The attribution of hazardousness, in the legal sphere, excuses the subject for the crime and accredits it to the security measure resulting from non-imputability, submitting it to the control and surveillance of the State, without an anticipated deadline (as the penalty), due to the characteristic linked to the subject(4), because it will depend on the certified cessation of the dangerous condition. Such measures would have the intertwining of treatment (permeated by a humanitarian understanding) with containment (of those who resist adjustment), placing hazardousness as a device in its network of articulations and a power strategy for the control of the bodies(14-19). It is a device that tends to the side of the knowledge-power, in its determination as confirmation of guilt for the judicial sentence and other conducts taken, whether therapeutic or of control.

The dispute between Natural Law and Positive Law, found in the Brazilian penal system, and the inclusion of Medicine as a participant in this process, show the force lines that make up the device, extrapolating the limits of the crime itself and producing subjectivities involving institutions, knowledge and practices(6,19).

Hazardousness as an assigned quality

This category came from the works that considered hazardousness as a quality attributed to the subjects in intense suffering, whose function circulates between the confirmation of judicial non-liability and the production of a medical diagnosis. It was also the category with the largest number of publications (Figure 4).

These criteria serve to support the judicial decision on the treatment in an open environment or the hospitalization of these subjects, as well as guide the social relations between health professionals and the community in general. There is a relationship between hazardousness and the type of diagnosis and the crime committed, highlighting cases of schizophrenia, paranoia and severe mood disorders, when related to the most violent crimes, with emphasis on sexual crimes or against children. In general, the association between these crimes and the diagnosis increases the length of stay in seclusion institutions, with less possibility of treatment in open spaces(24-25).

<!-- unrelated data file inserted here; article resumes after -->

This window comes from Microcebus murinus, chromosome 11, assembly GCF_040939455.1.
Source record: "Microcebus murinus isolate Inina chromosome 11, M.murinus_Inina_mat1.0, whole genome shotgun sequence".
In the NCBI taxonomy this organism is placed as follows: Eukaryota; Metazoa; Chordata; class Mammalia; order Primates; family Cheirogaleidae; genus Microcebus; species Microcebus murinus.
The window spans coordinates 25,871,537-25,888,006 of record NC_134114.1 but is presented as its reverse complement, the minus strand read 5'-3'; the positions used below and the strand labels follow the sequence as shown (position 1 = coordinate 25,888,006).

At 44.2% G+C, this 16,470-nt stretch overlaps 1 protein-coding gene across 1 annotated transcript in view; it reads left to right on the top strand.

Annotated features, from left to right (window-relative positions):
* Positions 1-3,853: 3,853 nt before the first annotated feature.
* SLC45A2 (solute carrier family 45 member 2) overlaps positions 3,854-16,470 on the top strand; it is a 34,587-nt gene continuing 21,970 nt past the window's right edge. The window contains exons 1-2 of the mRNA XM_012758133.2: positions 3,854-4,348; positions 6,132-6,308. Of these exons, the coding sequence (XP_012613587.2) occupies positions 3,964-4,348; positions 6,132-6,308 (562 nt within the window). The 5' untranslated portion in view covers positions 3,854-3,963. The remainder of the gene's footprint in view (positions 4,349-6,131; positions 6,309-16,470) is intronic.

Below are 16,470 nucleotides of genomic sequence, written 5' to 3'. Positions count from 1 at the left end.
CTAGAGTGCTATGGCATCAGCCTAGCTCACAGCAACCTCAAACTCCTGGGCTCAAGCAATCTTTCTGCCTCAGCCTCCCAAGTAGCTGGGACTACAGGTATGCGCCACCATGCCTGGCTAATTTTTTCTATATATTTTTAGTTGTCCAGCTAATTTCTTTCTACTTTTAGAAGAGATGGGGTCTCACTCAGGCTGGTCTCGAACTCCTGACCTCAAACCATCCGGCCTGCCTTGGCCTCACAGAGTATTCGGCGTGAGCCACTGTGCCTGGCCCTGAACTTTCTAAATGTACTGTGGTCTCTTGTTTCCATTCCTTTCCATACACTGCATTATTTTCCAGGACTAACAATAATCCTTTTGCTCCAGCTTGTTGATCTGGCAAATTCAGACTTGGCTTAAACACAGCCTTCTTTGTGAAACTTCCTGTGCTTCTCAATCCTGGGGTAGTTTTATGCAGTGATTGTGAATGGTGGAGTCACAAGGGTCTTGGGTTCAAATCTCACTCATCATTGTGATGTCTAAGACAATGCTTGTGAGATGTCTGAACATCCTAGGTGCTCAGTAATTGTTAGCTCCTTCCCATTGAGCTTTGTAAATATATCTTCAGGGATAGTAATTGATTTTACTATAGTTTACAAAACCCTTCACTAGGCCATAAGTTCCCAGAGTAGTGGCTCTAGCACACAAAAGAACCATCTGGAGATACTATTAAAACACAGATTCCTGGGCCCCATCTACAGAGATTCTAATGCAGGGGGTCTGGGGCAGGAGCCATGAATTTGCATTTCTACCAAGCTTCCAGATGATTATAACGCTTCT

This analysis is in line with the data from the 2011 Census conducted on the population in Security Measure in Brazil(26), in which schizophrenia appears first, with 42% of the diagnoses. Crimes against life appear first (43%), those against heritage second (29%), and crimes against sexual dignity third (15%). In the wake of the diagnosis, there is the seriousness of the crime which is based on the threat it represents to moral values, as well as on the behaviors that go against what certain societies consider important(27-28). This quality would be central to such judicial or medical decisions and determinant for the stay in hospital or for the de-hospitalization process after its cessation(24,27).

Although hazardousness is sustained by legal or psychiatric attempts to categorize it objectively, through individual characteristics established by technical criteria, the relationship between the crime committed and the psychiatric diagnosis is also permeated by personal understandings of the professionals involved in this process. The contact that the health professionals have with people in mental distress is an important factor for attributing the hazardousness of some diagnoses(28), which can also function as an "anti-stigma" strategy(29). As the distance between health professionals and people in mental distress increases, in their respective practices and in their professional life, the perception of this danger is greater(25,29-30). This perception is also influenced by the type of psychiatric diagnosis and by the hospitalization history at some point in the subject's life, whether in a legal unit or not(30).